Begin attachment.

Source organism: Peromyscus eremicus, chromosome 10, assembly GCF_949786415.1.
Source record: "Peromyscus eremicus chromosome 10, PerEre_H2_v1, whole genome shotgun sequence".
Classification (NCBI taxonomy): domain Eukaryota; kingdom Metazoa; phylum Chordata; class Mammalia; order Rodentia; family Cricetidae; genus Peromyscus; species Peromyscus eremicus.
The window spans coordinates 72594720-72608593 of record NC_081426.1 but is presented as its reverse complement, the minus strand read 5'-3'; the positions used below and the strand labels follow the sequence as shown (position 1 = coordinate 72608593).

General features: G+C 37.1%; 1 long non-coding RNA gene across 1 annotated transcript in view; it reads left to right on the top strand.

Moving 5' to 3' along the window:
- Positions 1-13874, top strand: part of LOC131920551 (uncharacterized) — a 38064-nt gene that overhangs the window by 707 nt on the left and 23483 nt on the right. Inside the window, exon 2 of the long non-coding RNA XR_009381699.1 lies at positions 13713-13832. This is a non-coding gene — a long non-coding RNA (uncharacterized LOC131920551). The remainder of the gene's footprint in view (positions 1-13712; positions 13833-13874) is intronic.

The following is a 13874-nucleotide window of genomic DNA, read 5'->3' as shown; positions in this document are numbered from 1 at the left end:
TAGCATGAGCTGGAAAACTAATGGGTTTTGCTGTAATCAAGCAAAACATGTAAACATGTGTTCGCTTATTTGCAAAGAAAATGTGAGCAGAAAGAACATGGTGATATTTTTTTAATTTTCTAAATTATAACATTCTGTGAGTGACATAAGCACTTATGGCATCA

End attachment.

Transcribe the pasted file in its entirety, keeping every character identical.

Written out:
Source organism: Peromyscus eremicus, chromosome 10, assembly GCF_949786415.1.
Source record: "Peromyscus eremicus chromosome 10, PerEre_H2_v1, whole genome shotgun sequence".
Classification (NCBI taxonomy): domain Eukaryota; kingdom Metazoa; phylum Chordata; class Mammalia; order Rodentia; family Cricetidae; genus Peromyscus; species Peromyscus eremicus.
The window spans coordinates 72594720-72608593 of record NC_081426.1 but is presented as its reverse complement, the minus strand read 5'-3'; the positions used below and the strand labels follow the sequence as shown (position 1 = coordinate 72608593).

General features: G+C 37.1%; 1 long non-coding RNA gene across 1 annotated transcript in view; it reads left to right on the top strand.

Moving 5' to 3' along the window:
- Positions 1-13874, top strand: part of LOC131920551 (uncharacterized) — a 38064-nt gene that overhangs the window by 707 nt on the left and 23483 nt on the right. Inside the window, exon 2 of the long non-coding RNA XR_009381699.1 lies at positions 13713-13832. This is a non-coding gene — a long non-coding RNA (uncharacterized LOC131920551). The remainder of the gene's footprint in view (positions 1-13712; positions 13833-13874) is intronic.

The following is a 13874-nucleotide window of genomic DNA, read 5'->3' as shown; positions in this document are numbered from 1 at the left end:
TAGCATGAGCTGGAAAACTAATGGGTTTTGCTGTAATCAAGCAAAACATGTAAACATGTGTTCGCTTATTTGCAAAGAAAATGTGAGCAGAAAGAACATGGTGATATTTTTTTAATTTTCTAAATTATAACATTCTGTGAGTGACATAAGCACTTATGGCATCA